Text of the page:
Sunday, November 23, 2008

Obsolete? Not Yet.

An Australian columnist wonders whether book rental schemes like Book Swim will make libraries as obsolete as video rental stores - and concludes that they won't. Not only do the rental schemes cost money (and libraries, unlike video rental stores, offer their collections for free) but they don't have a wide enough variety of offerings, focusing instead on current bestsellers. But she also points out something less tangible but very important about libraries.
Libraries still serve as one of the rare public meeting spaces not devoted to commerce. They help kids with research and adults with job hunts and starting businesses and their own formal and informal educations. Libraries buy books based on both popularity and serving their public. They tend to fight the good fight to make sure controversial material is available. You know, good quality-of-life, bastion of democracy stuff.
She also recommends some simple ways that libraries could be even better.
I think with the right savvy, libraries are up to the task of competing with even an improved book rental service. Already, through inter-library loans you can get almost anything, and with my countywide system's online reservation system, it's almost as easy as Netflix to request something. A little slow to get it, but that should be fixable. Make renewing easier, with a warning system when something's coming due, and you're most of the way there for me.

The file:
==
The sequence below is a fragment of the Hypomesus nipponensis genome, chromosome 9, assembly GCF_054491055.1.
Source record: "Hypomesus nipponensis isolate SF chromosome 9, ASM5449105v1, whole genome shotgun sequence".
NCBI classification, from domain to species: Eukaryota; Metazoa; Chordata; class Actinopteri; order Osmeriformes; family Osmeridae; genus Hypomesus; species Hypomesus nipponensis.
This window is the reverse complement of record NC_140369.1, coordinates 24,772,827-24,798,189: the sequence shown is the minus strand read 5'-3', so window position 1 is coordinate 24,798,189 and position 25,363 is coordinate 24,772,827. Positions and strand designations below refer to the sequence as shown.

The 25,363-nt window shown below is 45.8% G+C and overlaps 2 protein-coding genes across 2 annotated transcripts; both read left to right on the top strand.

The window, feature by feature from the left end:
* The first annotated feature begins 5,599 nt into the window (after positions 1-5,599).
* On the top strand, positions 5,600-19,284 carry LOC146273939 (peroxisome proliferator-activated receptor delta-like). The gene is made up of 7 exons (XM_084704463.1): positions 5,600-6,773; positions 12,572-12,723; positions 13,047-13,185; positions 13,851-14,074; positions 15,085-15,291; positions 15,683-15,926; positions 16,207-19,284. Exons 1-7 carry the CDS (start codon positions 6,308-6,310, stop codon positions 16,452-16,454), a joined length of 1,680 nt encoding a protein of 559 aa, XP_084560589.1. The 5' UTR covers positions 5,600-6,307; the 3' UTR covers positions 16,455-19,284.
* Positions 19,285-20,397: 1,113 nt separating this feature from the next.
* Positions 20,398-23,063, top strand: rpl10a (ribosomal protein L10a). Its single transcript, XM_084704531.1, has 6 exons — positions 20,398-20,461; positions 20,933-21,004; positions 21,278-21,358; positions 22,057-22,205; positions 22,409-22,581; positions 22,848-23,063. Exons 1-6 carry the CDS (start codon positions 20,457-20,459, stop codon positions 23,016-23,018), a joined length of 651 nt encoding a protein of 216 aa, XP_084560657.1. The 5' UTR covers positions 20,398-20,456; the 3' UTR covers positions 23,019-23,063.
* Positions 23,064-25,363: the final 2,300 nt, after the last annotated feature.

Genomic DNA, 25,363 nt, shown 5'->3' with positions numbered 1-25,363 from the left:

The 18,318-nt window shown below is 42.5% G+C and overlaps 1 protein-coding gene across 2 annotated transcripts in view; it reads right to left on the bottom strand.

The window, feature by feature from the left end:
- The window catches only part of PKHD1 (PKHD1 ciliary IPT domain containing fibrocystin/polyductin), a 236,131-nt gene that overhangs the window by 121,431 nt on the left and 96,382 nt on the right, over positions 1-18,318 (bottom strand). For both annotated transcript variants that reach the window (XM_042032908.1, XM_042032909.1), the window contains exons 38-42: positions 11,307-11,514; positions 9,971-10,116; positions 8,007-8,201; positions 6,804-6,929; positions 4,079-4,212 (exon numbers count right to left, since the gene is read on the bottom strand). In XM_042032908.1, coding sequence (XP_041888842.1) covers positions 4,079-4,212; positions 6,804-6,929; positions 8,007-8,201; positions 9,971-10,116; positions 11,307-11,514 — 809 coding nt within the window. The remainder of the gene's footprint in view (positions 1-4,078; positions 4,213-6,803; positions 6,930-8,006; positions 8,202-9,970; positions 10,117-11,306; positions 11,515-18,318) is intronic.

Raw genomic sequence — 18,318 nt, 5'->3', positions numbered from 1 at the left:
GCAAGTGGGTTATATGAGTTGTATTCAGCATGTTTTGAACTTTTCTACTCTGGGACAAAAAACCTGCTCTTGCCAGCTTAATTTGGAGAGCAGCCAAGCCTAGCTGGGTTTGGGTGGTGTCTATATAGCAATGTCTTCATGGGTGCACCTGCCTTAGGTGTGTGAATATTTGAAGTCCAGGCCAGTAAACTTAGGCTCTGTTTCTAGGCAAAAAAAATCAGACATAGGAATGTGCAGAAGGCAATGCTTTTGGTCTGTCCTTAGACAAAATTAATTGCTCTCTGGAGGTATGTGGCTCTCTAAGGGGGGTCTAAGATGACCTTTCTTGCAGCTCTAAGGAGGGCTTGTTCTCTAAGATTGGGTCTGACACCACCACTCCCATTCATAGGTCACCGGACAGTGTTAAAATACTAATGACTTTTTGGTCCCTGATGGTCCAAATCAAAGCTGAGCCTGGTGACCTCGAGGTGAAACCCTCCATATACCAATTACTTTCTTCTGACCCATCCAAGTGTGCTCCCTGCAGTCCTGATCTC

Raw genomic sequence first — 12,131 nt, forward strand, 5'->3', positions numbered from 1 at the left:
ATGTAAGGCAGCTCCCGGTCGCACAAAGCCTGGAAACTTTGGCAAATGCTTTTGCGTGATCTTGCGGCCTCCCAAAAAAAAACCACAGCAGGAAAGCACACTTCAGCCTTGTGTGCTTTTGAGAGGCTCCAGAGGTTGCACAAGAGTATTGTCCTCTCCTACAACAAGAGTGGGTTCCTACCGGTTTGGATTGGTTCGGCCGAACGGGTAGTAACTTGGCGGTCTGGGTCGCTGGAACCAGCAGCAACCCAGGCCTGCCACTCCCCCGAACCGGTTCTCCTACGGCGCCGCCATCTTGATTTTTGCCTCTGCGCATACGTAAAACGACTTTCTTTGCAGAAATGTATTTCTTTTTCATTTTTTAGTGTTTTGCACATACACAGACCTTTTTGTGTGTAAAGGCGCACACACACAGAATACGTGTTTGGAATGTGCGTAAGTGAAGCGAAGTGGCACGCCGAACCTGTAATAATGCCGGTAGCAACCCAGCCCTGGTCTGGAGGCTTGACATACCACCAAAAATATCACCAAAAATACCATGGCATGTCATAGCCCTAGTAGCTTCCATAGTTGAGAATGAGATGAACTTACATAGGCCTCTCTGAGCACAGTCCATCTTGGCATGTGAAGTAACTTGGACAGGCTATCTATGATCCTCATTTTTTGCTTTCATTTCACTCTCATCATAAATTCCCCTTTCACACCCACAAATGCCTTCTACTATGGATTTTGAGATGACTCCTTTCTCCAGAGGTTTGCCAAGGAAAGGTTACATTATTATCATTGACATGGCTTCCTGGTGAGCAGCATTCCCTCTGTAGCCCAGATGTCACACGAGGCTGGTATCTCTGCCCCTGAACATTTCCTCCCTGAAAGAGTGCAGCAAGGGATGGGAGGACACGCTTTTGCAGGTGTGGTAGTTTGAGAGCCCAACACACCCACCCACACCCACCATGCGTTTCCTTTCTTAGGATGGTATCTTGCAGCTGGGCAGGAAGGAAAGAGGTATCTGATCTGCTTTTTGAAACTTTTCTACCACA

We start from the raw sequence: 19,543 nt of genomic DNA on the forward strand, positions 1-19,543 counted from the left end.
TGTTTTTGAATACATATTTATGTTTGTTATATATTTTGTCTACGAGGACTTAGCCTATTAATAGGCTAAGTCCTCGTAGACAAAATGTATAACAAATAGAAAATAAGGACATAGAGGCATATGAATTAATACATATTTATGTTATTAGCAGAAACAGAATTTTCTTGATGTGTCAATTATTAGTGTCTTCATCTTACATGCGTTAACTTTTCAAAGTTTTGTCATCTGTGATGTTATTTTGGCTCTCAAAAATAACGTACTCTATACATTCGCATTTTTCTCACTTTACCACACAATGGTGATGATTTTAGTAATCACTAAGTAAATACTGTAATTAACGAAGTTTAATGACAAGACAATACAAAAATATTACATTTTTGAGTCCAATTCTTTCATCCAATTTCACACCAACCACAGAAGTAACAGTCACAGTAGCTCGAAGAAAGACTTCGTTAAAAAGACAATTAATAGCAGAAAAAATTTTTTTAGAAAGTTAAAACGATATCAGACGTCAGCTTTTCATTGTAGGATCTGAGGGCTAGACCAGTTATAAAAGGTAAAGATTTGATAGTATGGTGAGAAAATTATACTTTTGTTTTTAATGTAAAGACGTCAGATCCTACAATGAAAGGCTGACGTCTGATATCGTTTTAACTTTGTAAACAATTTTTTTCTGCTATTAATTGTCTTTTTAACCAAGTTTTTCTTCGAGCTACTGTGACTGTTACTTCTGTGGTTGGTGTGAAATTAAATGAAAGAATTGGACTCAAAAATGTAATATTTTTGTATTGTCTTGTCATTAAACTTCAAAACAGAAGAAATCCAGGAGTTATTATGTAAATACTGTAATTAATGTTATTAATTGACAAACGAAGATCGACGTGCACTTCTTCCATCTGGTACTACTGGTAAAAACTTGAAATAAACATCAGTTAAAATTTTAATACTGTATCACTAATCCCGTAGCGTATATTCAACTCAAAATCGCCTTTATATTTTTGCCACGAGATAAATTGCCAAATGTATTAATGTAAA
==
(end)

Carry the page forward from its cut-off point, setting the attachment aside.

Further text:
And she closes with a final benefit: when you've grown weary of reading that same picture book fifty-five times to your child, you can claim that it's due at the library.

Monday, November 10, 2008

Don't Mess With Us

Mother Jones has a profile of "America's Most Dangerous Librarians" - the principled librarians in Connecticut who challenged the constitutionality of a National Security Letter authorized by the PATRIOT Act and served on a library consortium.

It's good reading, even if the title is a play on popular stereotypes. Dangerous? Librarians? How could that be?

But here's a case where members of our profession stood up to authority for principled reasons, and that made them powerful. And a threat to a law that was enacted in haste to strengthen the FBI's surveillance powers even as it weakened the Constitution.

As Michael Moore once said, "don't mess with librarians."